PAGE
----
In 1347 Andrea Pisano, the former Master of the Works of the Florence Cathedral, was appointed the new Master of the Works in Orvieto. He was followed in 1359 by Andrea di Cione, better known as Orcagna. The beautiful mosaic decoration and the rose window are attributed to him. The Sienese architect Antonio Federighi continued the decoration of the façade between 1451 and 1456, adding some Renaissance modules. In 1503 Michele Sanmicheli finished the central gable and added the right spire, which was finished by Antonio da Sangallo, Junior in 1534.
Final touches to the façade were made by Ippolito Scalza by adding the right pinnacle in 1590 and the left in 1605–1607. All in all, the succeeding architects kept a stylistic unity to the façade.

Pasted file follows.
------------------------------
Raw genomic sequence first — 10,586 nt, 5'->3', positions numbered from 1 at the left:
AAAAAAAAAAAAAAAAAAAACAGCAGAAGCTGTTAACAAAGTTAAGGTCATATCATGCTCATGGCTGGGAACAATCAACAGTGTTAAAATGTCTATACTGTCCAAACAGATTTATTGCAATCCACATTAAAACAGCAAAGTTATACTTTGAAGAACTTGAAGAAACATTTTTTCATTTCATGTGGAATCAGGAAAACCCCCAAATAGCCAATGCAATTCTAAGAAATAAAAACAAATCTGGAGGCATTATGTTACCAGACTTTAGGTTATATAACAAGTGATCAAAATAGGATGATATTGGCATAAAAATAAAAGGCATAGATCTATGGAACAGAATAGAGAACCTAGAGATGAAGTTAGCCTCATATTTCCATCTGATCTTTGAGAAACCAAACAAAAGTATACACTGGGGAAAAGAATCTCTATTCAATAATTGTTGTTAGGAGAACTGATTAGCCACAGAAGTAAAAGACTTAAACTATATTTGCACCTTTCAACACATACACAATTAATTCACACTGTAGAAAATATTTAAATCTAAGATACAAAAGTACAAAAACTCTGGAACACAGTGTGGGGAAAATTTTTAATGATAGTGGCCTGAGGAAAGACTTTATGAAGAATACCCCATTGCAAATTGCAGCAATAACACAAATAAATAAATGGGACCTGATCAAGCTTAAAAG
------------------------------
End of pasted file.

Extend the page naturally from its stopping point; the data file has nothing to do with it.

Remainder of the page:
The most known part of this cathedral is its façade. It is one of the great masterpieces of the Late Middle Ages. The most exciting and eye-catching part is its golden frontage, which is decorated by large bas-reliefs and statues with the symbols (Angel, Ox, Lion, Eagle) of the Evangelists created by Maitani and collaborators (between 1325 and 1330) standing on the cornice above the sculptured panels on the piers. In 1352 Matteo di Ugolino da Bologna added the bronze Lamb of God above the central gable and the bronze statue of Saint Michael on top of the gable of the left entrance.
The bas-reliefs on the piers depict biblical stories from the Old and New Testament. They are considered among the most famous of all 14th-century sculpture. They depict the Book of Genesis, the Tree of Jesse, episodes from the lives of Jesus and Mary and the Last Judgement.